There's an object lesson in every flight you take.
After rushing to the airport, checking bags, getting boarding pass, making your way through security and finally boarding the plane, you're settled in your seat with your personal item stowed under the seat in front of you. The flight attendant stands and demonstrates how to use the oxygen mask if the cabin loses pressure in an emergency.
The recorded voice says, "Please secure your own mask before helping another."
We'd do well to apply this in our own lives.
As mothers, wives, sisters, daughters, friends, and visiting teachers we want to be busy helping others. It's part of our religion, baked into each lesson and talk...serve one another, if you love me keep my commandments, charity never faileth and so one. And it's a good thing.
But every day we should secure our own mask, taking in the things that feed our own souls, that strengthen our spirits, that build our own reserves, that make it possible to give and love and serve one another.
This is not selfish, it's self-care.
The commandment is to love our neighbor as ourselves. Meaning we have to love and care for ourselves first before we are able to care for others.
The admonition to secure our own masks is even more important when "emergencies" come in our own lives. To have in place the habits of prayer, fasting, turning to the scriptures for answers and comfort, and relying on the atonement of Jesus Christ prepares us for those hard times, and it allows us to know how best to help others.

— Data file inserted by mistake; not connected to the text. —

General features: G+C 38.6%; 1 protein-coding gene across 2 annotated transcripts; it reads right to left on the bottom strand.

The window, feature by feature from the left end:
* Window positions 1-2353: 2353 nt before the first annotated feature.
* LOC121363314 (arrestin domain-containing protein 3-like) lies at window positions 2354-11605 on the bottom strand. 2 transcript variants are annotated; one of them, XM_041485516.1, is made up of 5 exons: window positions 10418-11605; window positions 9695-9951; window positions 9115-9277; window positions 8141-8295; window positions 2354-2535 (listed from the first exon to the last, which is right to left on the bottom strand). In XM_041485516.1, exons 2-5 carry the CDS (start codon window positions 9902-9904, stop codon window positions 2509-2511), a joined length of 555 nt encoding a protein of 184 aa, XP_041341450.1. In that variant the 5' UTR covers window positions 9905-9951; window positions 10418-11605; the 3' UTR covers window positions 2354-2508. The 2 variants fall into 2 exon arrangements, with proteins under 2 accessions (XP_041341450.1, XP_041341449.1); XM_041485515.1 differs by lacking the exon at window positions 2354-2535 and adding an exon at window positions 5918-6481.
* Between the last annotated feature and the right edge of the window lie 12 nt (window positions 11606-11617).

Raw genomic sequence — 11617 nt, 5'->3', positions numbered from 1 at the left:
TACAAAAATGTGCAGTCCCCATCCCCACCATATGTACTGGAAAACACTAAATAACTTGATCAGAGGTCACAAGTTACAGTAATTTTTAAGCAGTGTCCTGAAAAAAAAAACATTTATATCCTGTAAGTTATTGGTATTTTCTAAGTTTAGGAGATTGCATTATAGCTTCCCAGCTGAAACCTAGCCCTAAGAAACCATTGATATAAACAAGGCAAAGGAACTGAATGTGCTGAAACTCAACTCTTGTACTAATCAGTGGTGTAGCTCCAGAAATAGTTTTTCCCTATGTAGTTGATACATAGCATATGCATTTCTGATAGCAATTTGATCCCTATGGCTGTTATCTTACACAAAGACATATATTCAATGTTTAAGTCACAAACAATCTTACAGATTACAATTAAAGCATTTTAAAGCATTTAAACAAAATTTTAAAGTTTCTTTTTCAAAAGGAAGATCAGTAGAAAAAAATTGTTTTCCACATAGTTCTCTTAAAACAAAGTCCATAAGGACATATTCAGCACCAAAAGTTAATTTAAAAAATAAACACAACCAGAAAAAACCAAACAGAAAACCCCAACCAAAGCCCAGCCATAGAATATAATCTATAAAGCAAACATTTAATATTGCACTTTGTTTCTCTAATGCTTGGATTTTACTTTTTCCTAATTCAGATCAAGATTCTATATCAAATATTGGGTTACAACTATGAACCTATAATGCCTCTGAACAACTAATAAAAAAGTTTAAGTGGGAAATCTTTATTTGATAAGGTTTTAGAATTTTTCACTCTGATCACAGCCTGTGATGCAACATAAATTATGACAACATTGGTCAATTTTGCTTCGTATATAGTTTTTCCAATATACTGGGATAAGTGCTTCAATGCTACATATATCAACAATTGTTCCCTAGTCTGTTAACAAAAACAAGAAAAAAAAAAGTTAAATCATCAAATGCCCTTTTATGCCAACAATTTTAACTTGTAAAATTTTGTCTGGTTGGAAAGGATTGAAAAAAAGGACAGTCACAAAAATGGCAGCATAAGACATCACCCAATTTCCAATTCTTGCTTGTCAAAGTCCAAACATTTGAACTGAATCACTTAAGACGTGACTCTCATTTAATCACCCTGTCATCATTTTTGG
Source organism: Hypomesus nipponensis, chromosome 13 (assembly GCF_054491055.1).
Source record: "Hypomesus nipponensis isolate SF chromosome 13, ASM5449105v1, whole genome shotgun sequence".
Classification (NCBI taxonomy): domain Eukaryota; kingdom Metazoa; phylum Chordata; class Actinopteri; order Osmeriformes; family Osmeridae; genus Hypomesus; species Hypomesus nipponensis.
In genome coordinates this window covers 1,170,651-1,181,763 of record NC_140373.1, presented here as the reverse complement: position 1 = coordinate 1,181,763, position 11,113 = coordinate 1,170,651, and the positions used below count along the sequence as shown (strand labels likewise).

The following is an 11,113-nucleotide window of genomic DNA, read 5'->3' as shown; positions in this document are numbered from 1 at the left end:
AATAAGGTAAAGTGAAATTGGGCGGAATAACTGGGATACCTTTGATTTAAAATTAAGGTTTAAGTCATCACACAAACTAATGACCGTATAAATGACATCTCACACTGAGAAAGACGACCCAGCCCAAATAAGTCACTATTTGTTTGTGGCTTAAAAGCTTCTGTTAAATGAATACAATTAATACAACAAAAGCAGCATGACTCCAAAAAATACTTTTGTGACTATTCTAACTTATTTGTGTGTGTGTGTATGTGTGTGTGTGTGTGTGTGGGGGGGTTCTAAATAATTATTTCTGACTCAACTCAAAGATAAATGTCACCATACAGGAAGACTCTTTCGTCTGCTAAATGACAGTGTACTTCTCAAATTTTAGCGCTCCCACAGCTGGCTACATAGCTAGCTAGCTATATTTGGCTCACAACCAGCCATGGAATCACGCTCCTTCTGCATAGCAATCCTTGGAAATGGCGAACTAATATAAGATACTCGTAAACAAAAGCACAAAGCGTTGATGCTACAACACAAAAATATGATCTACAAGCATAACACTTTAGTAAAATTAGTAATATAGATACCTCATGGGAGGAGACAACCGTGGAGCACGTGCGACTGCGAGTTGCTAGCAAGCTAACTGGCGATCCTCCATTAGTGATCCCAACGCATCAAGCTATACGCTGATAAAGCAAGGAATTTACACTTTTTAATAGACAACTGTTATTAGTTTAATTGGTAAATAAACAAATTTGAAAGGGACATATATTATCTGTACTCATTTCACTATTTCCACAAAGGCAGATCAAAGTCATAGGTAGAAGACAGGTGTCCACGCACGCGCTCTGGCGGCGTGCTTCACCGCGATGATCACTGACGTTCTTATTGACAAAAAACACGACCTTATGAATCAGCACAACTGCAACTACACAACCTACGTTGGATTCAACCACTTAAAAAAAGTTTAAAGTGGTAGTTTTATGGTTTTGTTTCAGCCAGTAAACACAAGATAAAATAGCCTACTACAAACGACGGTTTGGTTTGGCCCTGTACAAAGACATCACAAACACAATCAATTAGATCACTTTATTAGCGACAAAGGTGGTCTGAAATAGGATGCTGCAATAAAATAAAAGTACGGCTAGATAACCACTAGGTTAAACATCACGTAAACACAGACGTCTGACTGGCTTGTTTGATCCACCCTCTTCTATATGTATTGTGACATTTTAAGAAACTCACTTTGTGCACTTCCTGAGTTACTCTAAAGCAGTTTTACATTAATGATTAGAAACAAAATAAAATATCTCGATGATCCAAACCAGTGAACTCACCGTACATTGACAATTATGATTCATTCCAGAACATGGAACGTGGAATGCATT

To take the metaphor a bit further, we can't breathe in the oxygen for another. Everyone needs their own mask, their own supply of hope and faith and healing.
That is found in Jesus Christ, His atonement and His gospel.
We can and should encourage all to come to Christ and find what they need.
This promise is to us all in our own hard times:
It is Jesus Christ who gave us breath and will hold our hand and keep us (Isaiah 42: 5-6).
It is He who is aware of our most difficult trials and is our greatest safety and hope (Cook, 'Hope Ya Know, We Had a Hard Time')
Let us secure our own masks before helping others. Let us remember who gives us breath and will hold our hand and keep us. Let us encourage others to secure their own masks.
Photo credit: Craig Damlo